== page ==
It’s been nearly 10 years since Oracle and Google filed a lawsuit over Android code. After three trials and two appeals, the case finally went to the U.S. Supreme Court. During this time, the two tech giants have spent countless manpower and litigation costs, as well as trying to explain the reasons to non-technical juries. But by Wednesday morning local time, the long-running battle was expected to finally come to an end.
(Photo via ExtremeTech)
It is reported that when Google first developed the Android mobile operating system, it decided to be compatible with the Java implementation. For comparison, Apple’s iOS side uses an object-oriented Objective-C code scheme.
Clearly, the search giant wants to use the power of a powerful and popular community to make Android more competitive by interopering with popular Java programming languages.
To do this, the company refactored several Java APIs, including 37 involved in legal disputes.
The question of whether Oracle, which took over Java from Sun, is eligible to bite a multi-billion dollar piece of fat from Android, and whether Google’s language compatibility involves infringement have become two of the main points of contention.
Over the past 10 years, executives at both companies have changed significantly. When Google responded in 2010, it was still involved in seven patents and one copyright claim.
By 2012, however, the point of contentious content had shrunk to 37 Java APIs consisting of only about 11,500 lines of code. By comparison, the total code for the major Android versions is between 12 and 14 billion lines.
The controversial code is said to have originated from a separate reverse engineering project, the so-called Clean Room, which became self-evident when Google’s talks with Sun Microsystems collapsed.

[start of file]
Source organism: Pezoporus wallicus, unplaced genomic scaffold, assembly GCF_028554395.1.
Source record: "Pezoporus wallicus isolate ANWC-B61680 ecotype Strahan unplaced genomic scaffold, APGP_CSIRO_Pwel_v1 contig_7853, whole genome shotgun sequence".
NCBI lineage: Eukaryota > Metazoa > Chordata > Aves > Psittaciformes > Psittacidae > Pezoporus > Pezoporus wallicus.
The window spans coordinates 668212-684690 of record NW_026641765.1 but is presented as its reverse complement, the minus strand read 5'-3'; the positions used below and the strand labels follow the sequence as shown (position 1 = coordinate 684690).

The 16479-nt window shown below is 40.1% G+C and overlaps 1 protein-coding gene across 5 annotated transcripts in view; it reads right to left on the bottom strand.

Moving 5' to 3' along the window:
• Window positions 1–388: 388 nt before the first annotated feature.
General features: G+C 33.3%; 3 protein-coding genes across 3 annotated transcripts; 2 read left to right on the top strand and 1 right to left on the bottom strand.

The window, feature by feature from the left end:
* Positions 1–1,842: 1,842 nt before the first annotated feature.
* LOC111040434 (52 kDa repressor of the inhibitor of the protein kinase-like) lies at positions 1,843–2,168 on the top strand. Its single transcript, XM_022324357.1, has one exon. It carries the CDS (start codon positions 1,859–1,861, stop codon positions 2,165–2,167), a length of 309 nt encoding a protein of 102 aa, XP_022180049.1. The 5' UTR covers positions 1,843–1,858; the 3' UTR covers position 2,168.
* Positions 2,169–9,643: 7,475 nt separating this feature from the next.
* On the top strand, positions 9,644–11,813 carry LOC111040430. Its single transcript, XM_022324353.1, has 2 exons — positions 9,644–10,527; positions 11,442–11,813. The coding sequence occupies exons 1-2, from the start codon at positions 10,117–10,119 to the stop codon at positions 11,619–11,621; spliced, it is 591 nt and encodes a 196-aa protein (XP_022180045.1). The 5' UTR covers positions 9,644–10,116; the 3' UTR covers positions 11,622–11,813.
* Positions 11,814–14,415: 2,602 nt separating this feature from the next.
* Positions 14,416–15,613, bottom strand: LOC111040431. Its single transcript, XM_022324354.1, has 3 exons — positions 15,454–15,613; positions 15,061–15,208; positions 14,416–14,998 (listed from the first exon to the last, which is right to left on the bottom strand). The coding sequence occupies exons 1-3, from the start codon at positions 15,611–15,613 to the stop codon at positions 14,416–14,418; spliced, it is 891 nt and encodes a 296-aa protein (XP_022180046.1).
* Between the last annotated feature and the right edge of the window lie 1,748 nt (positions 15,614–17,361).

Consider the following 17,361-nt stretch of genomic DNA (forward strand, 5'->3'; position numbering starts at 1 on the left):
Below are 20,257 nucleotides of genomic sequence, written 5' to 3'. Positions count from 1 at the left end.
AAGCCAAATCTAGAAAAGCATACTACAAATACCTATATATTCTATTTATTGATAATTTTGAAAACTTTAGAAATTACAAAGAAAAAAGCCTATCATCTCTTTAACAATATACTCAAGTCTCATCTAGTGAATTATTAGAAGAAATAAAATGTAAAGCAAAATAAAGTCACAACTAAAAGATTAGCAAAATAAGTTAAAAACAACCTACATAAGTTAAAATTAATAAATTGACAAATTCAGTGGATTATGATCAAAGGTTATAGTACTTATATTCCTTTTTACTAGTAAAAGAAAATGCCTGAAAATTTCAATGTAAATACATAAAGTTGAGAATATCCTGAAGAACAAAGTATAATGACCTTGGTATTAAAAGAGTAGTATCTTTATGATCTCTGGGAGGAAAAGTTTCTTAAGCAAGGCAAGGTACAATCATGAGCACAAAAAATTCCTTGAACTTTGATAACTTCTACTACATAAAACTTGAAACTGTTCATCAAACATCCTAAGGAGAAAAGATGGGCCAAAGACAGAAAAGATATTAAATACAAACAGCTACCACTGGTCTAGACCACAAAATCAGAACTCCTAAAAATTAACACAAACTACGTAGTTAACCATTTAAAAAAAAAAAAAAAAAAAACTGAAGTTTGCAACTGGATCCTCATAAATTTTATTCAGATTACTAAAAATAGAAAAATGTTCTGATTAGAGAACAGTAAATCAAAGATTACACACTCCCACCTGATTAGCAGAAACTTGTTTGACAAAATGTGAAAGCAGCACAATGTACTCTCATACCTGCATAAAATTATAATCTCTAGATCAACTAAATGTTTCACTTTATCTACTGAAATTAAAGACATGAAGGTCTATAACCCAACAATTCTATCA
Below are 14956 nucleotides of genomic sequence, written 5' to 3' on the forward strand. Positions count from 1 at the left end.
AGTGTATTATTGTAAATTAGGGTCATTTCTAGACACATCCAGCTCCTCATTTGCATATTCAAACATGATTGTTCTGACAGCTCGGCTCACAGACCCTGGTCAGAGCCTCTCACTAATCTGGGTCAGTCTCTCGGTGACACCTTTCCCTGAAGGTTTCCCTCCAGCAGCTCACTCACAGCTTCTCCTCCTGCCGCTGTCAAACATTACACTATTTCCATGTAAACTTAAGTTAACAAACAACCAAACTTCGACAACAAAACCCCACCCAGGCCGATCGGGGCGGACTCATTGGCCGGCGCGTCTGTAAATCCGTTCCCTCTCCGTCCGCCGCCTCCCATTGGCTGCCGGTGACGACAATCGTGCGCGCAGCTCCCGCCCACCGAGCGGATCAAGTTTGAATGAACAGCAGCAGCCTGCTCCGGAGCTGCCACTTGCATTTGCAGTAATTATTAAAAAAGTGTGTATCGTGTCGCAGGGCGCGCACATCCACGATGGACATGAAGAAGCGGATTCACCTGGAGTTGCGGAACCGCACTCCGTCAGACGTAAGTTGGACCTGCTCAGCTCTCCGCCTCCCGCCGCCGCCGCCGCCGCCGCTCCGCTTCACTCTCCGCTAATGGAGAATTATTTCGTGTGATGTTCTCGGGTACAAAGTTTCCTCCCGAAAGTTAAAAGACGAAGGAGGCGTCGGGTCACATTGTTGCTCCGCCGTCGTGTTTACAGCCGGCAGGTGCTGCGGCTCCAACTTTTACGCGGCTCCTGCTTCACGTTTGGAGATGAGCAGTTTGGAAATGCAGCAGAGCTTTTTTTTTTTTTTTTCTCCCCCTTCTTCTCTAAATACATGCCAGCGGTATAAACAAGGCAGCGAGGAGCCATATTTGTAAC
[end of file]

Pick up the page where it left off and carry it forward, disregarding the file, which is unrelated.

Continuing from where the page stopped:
Even though Oracle only acquired Sun in early 2010, it filed a lawsuit against Google in August of that year.
As for the Application Programming Interface (API) mentioned here, this refers specifically to a well-defined set of interactions in software programming designed to provide quick access to various definition libraries and other functions.
For lengthy code that needs to be frequently called, the API can greatly free up programmers from the workload of building code on a specific basis without having to invent wheels repeatedly.
Technically, Google is able to spend more time programming Java to avoid the 37 Java API packages that are embroiled in controversy.
However, these basic packages, which already cover java.lang and java.util, can support functions such as mathematical operations or date/time.
The problem is that Google refactored these 37 sets of Java APIs through the Clean Room project. Oracle did not assert that the company copied the entire copy, but accused it of being so similar in structure, order and organization that it infringed the company’s copyright.
Packages, types, and methods in these APIs are named after the same name. Code written in standard Java may not necessarily run on Android, but the two are quite close.